LGBTQ march proceeds despite inclement weather

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    Editor’s note: This story was revised for accuracy at 10:35 p.m. Saturday.

    Braving rain and wind gusts of more than 30 mph, about 30 students, faculty and staff waving signs, rainbow banners and ribbons marched today morning from the Bass Building to the Campus Commons in encouragement of the lesbian, gay, bisexual, transgender, queer and questioning community and its supporters.

    Many of the marchers wore color bandannas around their heads and over their mouths to honor “The Day of Silence,” an annual day of action to bring attention to anti-LGBTQ name-calling, bullying and harassment. Some of the marchers, including sophomore social work major Shelly Newkirk, one of the movement leaders, declined to comment.

    Newkirk and junior social work major Su Harz entered Sadler Hall and met Vice Chancellor for Student Affairs Don Mills on the first floor as he made his way down the stairs. The pair presented a bouquet of irises to Mills, saying, “These are for you.” Mills invited them to his office, where the students gave him the bouquet.

    “We have a long way to go,” Mills said to the students.

    Taking each other’s hand, Newkirk and Harz exited Sadler Hall and joined the march, bound for the Campus Commons.

    This spring, Newkirk and Harz co-founded the Iris Reaction, a movement petitioning for an LGBTQ resource center on campus. They also spearheaded a request for a Living Learning Community – themed campus residential housing – for LGBTQ students and their supporters, DiversCity Q LLC, which had been approved for next fall.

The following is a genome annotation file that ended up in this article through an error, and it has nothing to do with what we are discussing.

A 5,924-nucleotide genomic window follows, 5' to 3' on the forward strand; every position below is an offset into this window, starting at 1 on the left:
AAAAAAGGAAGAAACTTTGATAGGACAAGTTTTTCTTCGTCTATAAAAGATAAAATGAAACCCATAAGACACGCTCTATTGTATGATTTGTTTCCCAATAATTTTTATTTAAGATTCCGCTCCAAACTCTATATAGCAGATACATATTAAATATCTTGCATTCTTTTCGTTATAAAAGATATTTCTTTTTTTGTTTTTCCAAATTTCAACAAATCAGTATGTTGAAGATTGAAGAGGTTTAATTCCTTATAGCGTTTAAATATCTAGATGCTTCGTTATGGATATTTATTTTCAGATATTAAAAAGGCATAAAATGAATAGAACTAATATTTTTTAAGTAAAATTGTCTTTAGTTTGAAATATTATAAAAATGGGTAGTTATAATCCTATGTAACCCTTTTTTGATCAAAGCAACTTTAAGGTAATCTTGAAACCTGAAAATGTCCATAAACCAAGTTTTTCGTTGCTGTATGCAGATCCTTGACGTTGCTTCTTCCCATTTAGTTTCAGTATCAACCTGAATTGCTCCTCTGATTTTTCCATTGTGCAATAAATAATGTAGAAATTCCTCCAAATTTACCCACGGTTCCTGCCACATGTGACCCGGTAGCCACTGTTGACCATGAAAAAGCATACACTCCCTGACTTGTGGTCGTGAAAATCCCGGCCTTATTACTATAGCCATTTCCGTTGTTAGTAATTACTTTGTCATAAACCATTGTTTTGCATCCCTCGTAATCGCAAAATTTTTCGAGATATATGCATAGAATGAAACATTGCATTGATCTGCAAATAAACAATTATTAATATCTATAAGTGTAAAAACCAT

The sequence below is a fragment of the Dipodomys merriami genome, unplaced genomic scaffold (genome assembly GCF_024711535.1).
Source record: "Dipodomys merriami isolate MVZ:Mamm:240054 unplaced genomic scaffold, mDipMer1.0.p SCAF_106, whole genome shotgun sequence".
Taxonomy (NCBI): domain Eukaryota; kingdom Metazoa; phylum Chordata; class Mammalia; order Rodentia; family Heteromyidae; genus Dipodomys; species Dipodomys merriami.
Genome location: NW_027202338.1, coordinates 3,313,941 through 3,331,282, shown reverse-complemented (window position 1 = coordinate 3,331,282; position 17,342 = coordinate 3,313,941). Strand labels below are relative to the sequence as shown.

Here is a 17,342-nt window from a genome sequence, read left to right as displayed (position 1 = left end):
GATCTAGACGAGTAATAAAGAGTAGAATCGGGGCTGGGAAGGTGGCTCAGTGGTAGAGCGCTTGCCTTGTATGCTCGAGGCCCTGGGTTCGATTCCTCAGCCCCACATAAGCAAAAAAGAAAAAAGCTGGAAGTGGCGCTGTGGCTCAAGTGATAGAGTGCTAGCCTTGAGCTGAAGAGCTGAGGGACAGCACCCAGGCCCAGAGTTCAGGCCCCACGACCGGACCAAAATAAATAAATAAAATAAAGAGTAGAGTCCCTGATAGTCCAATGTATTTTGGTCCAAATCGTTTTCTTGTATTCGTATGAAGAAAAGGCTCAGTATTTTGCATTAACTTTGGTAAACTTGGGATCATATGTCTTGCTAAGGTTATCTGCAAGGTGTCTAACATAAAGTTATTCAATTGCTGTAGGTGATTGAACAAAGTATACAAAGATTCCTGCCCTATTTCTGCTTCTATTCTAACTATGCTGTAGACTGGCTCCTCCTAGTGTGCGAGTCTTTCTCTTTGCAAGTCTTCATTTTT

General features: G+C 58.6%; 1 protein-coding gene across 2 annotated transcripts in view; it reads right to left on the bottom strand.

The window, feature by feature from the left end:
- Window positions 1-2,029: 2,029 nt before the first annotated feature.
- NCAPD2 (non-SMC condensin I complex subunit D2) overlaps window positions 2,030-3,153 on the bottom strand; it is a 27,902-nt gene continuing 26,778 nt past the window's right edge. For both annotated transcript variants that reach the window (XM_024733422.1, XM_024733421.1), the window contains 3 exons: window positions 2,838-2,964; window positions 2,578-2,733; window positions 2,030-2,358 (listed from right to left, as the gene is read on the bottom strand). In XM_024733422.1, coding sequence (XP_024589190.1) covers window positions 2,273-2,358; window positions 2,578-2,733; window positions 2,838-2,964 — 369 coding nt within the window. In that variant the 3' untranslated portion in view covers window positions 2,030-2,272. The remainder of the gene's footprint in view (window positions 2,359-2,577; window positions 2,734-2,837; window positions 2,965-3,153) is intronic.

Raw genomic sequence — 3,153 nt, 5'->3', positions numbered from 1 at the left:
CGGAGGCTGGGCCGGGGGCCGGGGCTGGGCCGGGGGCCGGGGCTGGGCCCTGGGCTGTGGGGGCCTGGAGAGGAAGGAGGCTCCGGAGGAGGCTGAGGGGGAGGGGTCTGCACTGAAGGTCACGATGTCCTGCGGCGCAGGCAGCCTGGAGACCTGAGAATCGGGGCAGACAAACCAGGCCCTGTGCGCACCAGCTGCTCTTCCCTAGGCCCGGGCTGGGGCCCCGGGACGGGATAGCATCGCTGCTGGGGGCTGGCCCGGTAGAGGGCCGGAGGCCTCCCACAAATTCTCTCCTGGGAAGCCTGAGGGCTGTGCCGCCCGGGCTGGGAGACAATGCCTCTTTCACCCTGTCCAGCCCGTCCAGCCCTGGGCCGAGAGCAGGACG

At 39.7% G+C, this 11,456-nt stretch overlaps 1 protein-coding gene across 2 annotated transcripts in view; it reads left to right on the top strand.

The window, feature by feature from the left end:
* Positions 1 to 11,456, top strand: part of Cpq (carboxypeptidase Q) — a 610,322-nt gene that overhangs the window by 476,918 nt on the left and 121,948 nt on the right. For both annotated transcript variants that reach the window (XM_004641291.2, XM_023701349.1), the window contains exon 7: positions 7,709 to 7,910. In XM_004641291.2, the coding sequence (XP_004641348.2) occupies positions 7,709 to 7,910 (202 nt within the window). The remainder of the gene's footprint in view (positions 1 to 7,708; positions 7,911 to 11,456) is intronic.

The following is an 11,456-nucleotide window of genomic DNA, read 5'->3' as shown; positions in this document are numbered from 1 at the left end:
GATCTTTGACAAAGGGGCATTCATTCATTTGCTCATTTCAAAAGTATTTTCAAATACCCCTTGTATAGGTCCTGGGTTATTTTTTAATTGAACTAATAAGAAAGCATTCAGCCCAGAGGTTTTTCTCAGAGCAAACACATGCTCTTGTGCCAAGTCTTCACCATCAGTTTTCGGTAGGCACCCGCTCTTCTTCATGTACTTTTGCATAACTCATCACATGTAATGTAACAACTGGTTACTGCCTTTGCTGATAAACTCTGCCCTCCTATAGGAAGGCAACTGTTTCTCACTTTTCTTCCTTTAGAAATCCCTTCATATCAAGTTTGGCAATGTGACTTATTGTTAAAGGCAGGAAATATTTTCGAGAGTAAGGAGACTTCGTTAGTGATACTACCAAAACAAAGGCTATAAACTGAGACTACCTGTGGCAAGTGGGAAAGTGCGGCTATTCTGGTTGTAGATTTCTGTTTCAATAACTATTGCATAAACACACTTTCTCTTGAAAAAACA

The university made headlines on Monday when Chancellor Victor Boschini announced that the university is not launching new LLCs next fall and that a committee will review whether LLCs conflict with the university’s academic mission. The LLC program began in the 2008-2009 academic year in Samuelson and Carter halls, which house LLCs such as Green House and Health and Wellness. The plan was to expand LLCs to the Tom Brown-Pete Wright apartments in the fall.

    The march, which began with about 20 people in the Bass Building at 11:45 a.m., picked up about 10 more people as it progressed to the Campus Commons. When the march reached its destination after weathering the worst of the storm, Newkirk distributed small rainbow flags to the marchers, who planted the flags on the grassy area in the Campus Commons.

    “Thank you for coming,” a marcher said, after which the participants scattered.

    Multimedia editor Jason Fochtman and staff reporter Justin White contributed to this report.